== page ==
While Americans struggle to come to terms with the crisis in Afghanistan, skyrocketing inflation, and an economy struggling to bounce back from bloated spending bills, President Joe Biden raised federal salaries on Friday for roughly two million federal government employees.
Biden announced the change citing “national emergency or serious economic conditions affecting the general welfare” on Friday in a letter to House Speaker Nancy Pelosi and Vice President Kamala Harris.
“Specifically, I have determined that for 2022, the across-the-board base pay increase will be 2.2 percent and locality pay increases will average 0.5 percent, resulting in an overall average increase of 2.7 percent for civilian Federal employees, consistent with the assumption in my 2022 Budget,” he wrote. “This alternative pay plan decision will not materially affect our ability to attract and retain a well‑qualified Federal workforce.”
“This taxpayer-funded increase is especially generous because the average federal worker already makes significantly more than the average person toiling away in the productive economy,” the Wall Street Journal reported.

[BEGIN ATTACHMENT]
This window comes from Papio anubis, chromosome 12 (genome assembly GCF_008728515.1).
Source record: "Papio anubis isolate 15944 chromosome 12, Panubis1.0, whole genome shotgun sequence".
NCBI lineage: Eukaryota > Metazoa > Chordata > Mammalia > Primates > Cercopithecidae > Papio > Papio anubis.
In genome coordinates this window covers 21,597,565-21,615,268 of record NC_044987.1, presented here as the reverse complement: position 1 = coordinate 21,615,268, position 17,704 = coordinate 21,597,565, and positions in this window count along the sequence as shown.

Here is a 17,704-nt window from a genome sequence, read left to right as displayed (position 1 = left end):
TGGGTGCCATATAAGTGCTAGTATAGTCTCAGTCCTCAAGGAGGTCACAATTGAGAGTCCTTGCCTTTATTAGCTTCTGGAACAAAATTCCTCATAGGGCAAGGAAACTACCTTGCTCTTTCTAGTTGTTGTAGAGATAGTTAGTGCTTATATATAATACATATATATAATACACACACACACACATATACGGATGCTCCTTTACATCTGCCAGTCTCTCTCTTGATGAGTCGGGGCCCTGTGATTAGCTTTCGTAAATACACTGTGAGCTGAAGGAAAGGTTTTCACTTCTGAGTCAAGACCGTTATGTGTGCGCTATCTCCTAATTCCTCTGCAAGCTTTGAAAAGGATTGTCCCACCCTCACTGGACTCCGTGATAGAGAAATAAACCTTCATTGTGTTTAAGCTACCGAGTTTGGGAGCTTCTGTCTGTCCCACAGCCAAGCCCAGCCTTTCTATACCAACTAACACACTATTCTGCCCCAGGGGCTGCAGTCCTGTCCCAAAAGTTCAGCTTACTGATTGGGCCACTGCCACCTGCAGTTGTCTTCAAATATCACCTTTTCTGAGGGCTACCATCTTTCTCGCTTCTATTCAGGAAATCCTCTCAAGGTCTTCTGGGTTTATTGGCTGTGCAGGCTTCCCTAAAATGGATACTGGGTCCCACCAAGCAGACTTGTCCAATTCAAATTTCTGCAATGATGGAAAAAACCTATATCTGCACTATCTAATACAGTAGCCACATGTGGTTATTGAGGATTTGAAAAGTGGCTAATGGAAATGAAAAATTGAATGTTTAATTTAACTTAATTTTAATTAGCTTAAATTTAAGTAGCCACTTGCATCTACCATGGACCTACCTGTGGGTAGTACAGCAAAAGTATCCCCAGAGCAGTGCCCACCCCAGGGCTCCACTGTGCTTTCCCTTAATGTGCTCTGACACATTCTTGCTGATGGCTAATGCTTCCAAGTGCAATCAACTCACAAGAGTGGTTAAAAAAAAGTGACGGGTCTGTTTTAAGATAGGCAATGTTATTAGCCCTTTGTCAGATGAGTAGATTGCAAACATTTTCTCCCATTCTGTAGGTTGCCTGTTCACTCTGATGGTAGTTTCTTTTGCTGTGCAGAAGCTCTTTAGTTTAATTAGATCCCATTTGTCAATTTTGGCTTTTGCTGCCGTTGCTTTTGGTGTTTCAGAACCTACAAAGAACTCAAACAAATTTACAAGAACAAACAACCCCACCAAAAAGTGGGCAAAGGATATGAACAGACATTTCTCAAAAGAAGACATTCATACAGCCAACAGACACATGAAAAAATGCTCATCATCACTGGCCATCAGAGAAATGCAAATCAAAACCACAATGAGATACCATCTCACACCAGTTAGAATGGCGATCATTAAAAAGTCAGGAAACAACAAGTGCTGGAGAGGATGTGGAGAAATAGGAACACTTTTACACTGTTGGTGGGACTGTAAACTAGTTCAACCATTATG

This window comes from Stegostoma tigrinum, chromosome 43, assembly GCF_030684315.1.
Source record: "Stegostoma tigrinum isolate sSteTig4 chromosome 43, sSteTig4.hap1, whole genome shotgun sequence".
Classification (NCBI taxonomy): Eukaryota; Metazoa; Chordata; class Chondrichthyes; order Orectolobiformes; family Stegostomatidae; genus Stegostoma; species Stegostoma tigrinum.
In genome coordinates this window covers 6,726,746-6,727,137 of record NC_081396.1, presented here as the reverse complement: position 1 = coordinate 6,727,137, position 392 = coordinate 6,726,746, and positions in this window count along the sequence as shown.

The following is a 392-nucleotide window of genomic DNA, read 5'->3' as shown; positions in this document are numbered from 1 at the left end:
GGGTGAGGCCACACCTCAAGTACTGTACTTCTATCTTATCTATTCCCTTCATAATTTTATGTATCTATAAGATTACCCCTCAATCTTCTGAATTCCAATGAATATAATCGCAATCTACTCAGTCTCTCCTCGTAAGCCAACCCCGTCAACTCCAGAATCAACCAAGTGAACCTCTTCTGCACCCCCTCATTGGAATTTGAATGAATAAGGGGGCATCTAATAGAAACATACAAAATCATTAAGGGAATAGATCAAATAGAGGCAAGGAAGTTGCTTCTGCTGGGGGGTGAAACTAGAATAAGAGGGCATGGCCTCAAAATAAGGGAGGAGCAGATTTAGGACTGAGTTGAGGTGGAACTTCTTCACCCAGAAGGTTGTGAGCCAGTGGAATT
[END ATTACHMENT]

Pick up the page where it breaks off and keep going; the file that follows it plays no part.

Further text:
Raises will not go into effect until January 2022, but Biden still chose to make raising salaries a priority the day after a terrorist attack claimed 13 American service members’ lives. The pay bump also follows months of high inflation and, more recently, a producer price index (PPI) that reached a record high.
In a report released in mid-August, the Bureau of Labor Statistics concluded that the producer price index, which measures changes in selling prices received by domestic producers of goods and services, increased by the highest amount ever — 7.8 percent — for the 12 months ending in July, after massive federal spending has continued to shake down the American economy. The Labor Department noted it’s the “largest advance since 12-month data were first calculated in November 2010.”
Other goods that saw massive increases since July 2020 included materials and components used in construction, which swelled as a processed good by 20.4 percent; automobile retailing, which increased by 76.7 percent; and gasoline, which rose by 78 percent.